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The Beloved Self: Morality and the Challenge From Egoism

Oxford University Press (2010)

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  1. Evolutionary Debunking Arguments in Ethics.Andreas Lech Mogensen - 2014 - Dissertation, University of Oxford
    I consider whether evolutionary explanations can debunk our moral beliefs. Most contemporary discussion in this area is centred on the question of whether debunking implications follow from our ability to explain elements of human morality in terms of natural selection, given that there has been no selection for true moral beliefs. By considering the most prominent arguments in the literature today, I offer reasons to think that debunking arguments of this kind fail. However, I argue that a successful evolutionary debunking (...)
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  • Don't Ask, Look! Linguistic Corpora as a Tool for Conceptual Analysis.Roland Bluhm - 2013 - In Migue Hoeltje, Thomas Spitzley & Wolfgang Spohn (eds.), Was dürfen wir glauben? Was sollen wir tun? Sektionsbeiträge des achten internationalen Kongresses der Gesellschaft für Analytische Philosophie e.V. DuEPublico. pp. 7-15.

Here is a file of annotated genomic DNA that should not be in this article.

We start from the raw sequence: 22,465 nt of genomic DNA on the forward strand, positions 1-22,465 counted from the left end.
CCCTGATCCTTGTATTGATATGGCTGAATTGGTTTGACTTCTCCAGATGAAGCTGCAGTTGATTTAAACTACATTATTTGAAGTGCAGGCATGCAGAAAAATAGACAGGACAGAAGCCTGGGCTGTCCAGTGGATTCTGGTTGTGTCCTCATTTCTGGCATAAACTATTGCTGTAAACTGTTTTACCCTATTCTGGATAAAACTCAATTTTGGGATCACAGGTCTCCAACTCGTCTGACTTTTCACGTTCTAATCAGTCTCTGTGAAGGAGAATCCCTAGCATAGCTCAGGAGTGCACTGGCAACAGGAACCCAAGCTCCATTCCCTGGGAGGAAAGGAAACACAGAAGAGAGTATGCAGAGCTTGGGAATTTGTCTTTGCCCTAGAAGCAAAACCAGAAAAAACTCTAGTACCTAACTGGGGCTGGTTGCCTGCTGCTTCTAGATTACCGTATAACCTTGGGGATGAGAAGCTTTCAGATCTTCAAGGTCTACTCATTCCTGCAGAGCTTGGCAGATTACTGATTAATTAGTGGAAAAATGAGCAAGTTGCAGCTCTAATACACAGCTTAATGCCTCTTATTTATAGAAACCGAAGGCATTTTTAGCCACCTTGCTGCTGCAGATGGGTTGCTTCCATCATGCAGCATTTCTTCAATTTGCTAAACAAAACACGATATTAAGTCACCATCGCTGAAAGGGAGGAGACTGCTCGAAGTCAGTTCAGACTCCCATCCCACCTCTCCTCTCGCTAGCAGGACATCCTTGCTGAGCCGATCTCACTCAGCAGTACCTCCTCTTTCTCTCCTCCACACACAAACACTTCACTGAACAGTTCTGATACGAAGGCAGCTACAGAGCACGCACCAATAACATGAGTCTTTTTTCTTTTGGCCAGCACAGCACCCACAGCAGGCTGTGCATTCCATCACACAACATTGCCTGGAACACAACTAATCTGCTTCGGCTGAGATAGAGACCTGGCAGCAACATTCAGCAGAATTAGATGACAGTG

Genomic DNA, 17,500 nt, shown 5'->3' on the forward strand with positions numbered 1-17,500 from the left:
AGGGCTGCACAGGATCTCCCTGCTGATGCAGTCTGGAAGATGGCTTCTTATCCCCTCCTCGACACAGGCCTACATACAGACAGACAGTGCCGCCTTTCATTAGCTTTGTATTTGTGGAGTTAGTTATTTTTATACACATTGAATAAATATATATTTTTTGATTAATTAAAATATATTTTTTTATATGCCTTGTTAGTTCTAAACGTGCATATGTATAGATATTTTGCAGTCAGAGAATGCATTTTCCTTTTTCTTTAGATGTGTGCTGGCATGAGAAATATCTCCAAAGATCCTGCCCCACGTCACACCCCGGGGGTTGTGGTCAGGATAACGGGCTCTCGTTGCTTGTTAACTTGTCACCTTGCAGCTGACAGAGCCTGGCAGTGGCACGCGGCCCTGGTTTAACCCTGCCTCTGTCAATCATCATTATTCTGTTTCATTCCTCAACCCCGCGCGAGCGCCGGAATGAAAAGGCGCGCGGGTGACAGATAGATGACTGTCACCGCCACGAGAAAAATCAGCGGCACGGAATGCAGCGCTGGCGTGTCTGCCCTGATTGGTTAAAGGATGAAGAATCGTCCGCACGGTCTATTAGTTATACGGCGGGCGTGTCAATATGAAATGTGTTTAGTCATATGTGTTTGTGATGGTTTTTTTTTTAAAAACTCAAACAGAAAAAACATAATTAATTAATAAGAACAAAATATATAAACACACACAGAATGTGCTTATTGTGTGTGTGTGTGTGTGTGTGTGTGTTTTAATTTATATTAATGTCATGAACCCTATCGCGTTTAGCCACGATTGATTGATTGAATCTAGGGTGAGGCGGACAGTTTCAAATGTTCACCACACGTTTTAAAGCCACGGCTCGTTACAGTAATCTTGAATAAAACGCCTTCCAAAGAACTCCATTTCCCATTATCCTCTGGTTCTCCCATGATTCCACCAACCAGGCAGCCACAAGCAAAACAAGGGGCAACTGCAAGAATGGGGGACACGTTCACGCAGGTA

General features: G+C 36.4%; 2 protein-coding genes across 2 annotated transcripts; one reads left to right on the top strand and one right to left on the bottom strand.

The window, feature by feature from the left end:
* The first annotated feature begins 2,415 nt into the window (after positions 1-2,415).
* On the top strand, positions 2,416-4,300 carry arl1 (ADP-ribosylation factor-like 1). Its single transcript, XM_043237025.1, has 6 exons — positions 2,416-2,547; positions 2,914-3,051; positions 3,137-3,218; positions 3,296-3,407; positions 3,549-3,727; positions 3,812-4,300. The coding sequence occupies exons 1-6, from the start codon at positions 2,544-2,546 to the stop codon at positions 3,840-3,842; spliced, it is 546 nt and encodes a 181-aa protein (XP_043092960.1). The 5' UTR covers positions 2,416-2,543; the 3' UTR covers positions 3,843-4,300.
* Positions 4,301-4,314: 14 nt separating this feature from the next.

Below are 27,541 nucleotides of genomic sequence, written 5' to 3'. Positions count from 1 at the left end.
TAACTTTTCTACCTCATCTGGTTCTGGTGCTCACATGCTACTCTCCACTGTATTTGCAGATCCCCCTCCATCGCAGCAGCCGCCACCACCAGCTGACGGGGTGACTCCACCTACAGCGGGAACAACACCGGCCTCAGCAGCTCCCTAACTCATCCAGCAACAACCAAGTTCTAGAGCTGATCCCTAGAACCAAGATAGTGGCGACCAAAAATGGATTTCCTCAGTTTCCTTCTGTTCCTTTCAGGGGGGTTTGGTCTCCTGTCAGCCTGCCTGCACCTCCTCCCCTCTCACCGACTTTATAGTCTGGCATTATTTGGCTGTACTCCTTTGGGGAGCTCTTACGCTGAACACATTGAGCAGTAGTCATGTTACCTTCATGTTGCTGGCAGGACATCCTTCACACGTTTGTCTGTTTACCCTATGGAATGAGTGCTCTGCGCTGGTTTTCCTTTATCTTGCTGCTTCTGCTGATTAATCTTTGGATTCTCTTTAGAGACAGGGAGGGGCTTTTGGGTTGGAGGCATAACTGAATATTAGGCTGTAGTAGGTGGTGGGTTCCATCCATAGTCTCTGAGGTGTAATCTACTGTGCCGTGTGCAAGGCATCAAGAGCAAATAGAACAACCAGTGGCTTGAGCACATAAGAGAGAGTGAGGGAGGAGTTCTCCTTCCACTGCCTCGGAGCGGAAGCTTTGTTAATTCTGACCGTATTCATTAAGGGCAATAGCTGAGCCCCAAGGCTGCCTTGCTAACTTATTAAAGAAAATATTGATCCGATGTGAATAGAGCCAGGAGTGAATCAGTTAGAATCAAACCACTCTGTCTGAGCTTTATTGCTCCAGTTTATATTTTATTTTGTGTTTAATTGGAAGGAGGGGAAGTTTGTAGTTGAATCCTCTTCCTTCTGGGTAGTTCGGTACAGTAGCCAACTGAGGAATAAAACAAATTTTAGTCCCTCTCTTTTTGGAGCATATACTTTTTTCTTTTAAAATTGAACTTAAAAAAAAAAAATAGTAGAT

Ordinary Language Philosophy has largely fallen out of favour, and with it the belief in the primary importance of analyses of ordinary language for philosophical purposes. Still, in their various endeavours, philosophers not only from analytic but also from other backgrounds refer to the use and meaning of terms of interest in ordinary parlance. In doing so, they most commonly appeal to their own linguistic intuitions. Often, the appeal to individual intuitions is supplemented by reference to dictionaries. In recent times, (...)
     
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  • How to Identify Moral Experts.Amber Riaz - 2021 - The Journal of Ethics 25 (1):123-136.
    Many philosophers think that we can identify, e.g., a weather expert by checking if she has a track record of making accurate weather predictions but that there isn’t an analogous way for laypeople to verify the judgement of a putative moral expert. The weather is an independent check for weather expertise but there is no independent check for moral expertise, and the only way for laypeople to identify moral experts is to engage in first-order moral reasoning of one’s own. But (...)
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  • Microaggressions: A Kantian Account.Ornaith O’Dowd - 2018 - Ethical Theory and Moral Practice 21 (5):1219-1232.